The UKFC was a very New Labour quango – confident, metropolitan, well-connected in government, intrigued by cinema’s economic potential and faintly dismissive of old-school notions about the cultural value of film. Still, it helped professionalise and energise Britain’s film industry, and funded several worthwhile films, as well as some dreadful ones.

The BFI, in contrast, was venerated but somewhat sleepy. Its National Film Theatre, a refuge for older film buffs, seemed incapable of embracing wider audiences. It had a valuable archive and comprehensive if ageing library and research facilities. Its London Film Festival was worthy but under-achieving. Generally, it seemed in a rut.

Nevill became BFI director in 2003, having previously headed what is now the National Media Museum in Bradford. This Yorkshire woman was regarded as an outsider, and hardly any match for John Woodward, the UKFC’s shrewd, politically savvy chief executive.

“My first two or three years here were really tough,” she recalls. “I can remember for the first time in my life thinking I’d bitten off more than I could chew, and it would defeat me.”

Instead, she has discreetly revolutionised the institute. The National Film Theatre was rebranded BFI Southbank, and has become a vibrant, lively audience magnet without compromising the quality of the films it offers. Its Imax cinema at Waterloo is one of the world’s highest-grossing screens. Its archive enjoys a higher public profile. The BFI offers a ravishing DVD collection, especially strong on older British documentaries.

These are reasons why the BFI enjoys widespread public affection. But the UK Film Council, though respected within the film industry, drew criticism for the high salaries of its top executives and for some of the films it chose to fund (infamously, Sex Lives of the Potato Men, back in 2004).

Last summer, the new Coalition government decided this was a quango it could not stomach, and Culture Secretary Jeremy Hunt abruptly, perhaps over-hastily, announced its abolition.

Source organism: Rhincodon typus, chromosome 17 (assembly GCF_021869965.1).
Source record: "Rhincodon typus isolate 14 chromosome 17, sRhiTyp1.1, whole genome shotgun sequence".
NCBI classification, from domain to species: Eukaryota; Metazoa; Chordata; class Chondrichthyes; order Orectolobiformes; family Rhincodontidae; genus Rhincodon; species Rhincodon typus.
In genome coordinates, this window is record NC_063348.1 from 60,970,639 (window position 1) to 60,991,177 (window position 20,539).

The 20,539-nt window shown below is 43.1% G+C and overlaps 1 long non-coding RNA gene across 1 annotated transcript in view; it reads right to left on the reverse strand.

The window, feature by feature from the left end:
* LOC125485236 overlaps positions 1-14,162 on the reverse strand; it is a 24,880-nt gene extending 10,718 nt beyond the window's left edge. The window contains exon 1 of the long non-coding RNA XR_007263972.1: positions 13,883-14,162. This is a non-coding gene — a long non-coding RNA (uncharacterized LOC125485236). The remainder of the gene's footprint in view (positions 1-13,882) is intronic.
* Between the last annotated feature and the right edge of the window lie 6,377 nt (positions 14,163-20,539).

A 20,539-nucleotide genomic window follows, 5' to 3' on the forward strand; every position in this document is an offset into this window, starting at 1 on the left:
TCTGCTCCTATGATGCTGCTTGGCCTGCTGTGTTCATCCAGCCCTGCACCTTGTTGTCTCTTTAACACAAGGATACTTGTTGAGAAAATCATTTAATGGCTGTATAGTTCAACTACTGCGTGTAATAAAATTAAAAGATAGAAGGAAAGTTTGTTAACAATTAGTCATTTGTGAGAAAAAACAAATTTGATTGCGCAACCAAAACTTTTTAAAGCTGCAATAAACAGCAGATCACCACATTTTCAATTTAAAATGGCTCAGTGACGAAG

Ironically, the UKFC had latterly improved its criteria for funding films, and its greatest triumph arrived after its death sentence was announced. The King’s Speech, which neither Film Four nor (astonishingly) BBC Films saw fit to support, would never have been made without the UKFC’s financial backing.

It became a multiple Oscar winner and a huge worldwide success, grossing $135 million in America alone. And a hefty portion of its net profits will now return to… the BFI.

When I observe to Nevill that the new BFI would find the equivalent of a King’s Speech every year hugely helpful, she says: “It wouldn’t be bad. But I would never want recoupment to be a motivation for what we invest in. Recoupment is the result of making good investments. It mustn’t be the motivation.”

This is less high-minded than it sounds. It’s easy to categorise the BFI as a body that supports films of cultural importance, while the UKFC sought out potential hits, but Nevill insists: “There’s a false dichotomy between commercial and cultural. They’re completely symbiotic. I don’t believe there’s a filmmaker out there who doesn’t want to make a film that’s so compelling that it sets the world alight and makes people want to see it. In other words, it becomes commercial.”

This suggests the films to be funded by the new BFI may not look that different from before: there should be support for work by auteurs such as Terence Davies (shunned for years by the UKFC, but belatedly acknowledged and subsidised) and, on the other hand, backing for mainstream British crowd-pleasers such as Made in Dagenham. Still, the occasional King’s Speech would help a new BFI faced with cuts. Half the Film Council’s staff have been discarded; the BFI’s budget is being slashed by 20 per cent and 70 posts are being lost.

Nevill ticks off the cuts the public will notice, including further downsizing of the Edinburgh Film Festival, maybe fewer DVD releases, and the BFI’s research library’s switch to the Southbank, where, run by a smaller staff, it enters a digitised era.

She refuses to be demoralised by cuts: “We have to start inventing the new, let go of the past, move away fast from this reshuffle and get a sense of liberation. We determined that we’d be smaller, but we’d be world-class and uphold the quality of what we do.”

Is anything especially on her mind at the moment? “How to connect bigger audiences, particularly outside London, with a wider diversity of films?” She shrugs. “We have to try.” With her track record, you wouldn’t bet against her.

Amanda Nevill: ‘Great films should be commercial, too’ – Telegraph

More details of BFI’s future plans

Amanda Nevill’s recent letter to BFI staff:

TO: Employees at BFI

FROM: Amanda Nevill

BFI 2011 to 2015

Dear Colleague